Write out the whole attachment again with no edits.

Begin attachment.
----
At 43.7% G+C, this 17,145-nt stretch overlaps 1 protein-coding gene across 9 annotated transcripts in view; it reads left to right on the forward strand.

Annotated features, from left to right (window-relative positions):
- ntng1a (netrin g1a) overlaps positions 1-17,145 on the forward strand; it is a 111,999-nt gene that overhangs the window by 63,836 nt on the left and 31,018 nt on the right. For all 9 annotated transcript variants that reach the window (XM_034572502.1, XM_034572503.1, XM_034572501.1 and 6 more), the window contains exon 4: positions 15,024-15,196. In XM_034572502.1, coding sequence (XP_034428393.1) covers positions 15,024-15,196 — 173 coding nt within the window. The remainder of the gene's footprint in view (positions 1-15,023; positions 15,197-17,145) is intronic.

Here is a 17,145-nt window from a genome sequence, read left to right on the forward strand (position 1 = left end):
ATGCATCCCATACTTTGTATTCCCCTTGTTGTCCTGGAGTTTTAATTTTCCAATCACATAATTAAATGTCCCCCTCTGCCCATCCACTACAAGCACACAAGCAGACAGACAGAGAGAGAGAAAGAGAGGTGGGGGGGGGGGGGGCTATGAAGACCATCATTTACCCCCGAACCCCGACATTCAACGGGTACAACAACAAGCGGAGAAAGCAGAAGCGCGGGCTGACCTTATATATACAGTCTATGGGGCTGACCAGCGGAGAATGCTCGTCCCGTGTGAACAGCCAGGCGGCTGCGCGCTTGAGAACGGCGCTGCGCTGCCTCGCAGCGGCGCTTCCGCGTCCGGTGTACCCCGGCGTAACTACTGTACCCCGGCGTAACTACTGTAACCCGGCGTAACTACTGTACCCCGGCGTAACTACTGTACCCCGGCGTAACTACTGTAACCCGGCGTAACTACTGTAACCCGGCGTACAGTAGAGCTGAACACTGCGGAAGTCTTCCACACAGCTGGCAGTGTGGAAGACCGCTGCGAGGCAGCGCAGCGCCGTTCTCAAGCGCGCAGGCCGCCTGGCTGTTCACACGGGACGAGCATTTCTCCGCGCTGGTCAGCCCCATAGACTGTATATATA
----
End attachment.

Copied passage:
At 43.7% G+C, this 17,145-nt stretch overlaps 1 protein-coding gene across 9 annotated transcripts in view; it reads left to right on the forward strand.

Annotated features, from left to right (window-relative positions):
- ntng1a (netrin g1a) overlaps positions 1-17,145 on the forward strand; it is a 111,999-nt gene that overhangs the window by 63,836 nt on the left and 31,018 nt on the right. For all 9 annotated transcript variants that reach the window (XM_034572502.1, XM_034572503.1, XM_034572501.1 and 6 more), the window contains exon 4: positions 15,024-15,196. In XM_034572502.1, coding sequence (XP_034428393.1) covers positions 15,024-15,196 — 173 coding nt within the window. The remainder of the gene's footprint in view (positions 1-15,023; positions 15,197-17,145) is intronic.

Here is a 17,145-nt window from a genome sequence, read left to right on the forward strand (position 1 = left end):
ATGCATCCCATACTTTGTATTCCCCTTGTTGTCCTGGAGTTTTAATTTTCCAATCACATAATTAAATGTCCCCCTCTGCCCATCCACTACAAGCACACAAGCAGACAGACAGAGAGAGAGAAAGAGAGGTGGGGGGGGGGGGGGCTATGAAGACCATCATTTACCCCCGAACCCCGACATTCAACGGGTACAACAACAAGCGGAGAAAGCAGAAGCGCGGGCTGACCTTATATATACAGTCTATGGGGCTGACCAGCGGAGAATGCTCGTCCCGTGTGAACAGCCAGGCGGCTGCGCGCTTGAGAACGGCGCTGCGCTGCCTCGCAGCGGCGCTTCCGCGTCCGGTGTACCCCGGCGTAACTACTGTACCCCGGCGTAACTACTGTAACCCGGCGTAACTACTGTACCCCGGCGTAACTACTGTACCCCGGCGTAACTACTGTAACCCGGCGTAACTACTGTAACCCGGCGTACAGTAGAGCTGAACACTGCGGAAGTCTTCCACACAGCTGGCAGTGTGGAAGACCGCTGCGAGGCAGCGCAGCGCCGTTCTCAAGCGCGCAGGCCGCCTGGCTGTTCACACGGGACGAGCATTTCTCCGCGCTGGTCAGCCCCATAGACTGTATATATA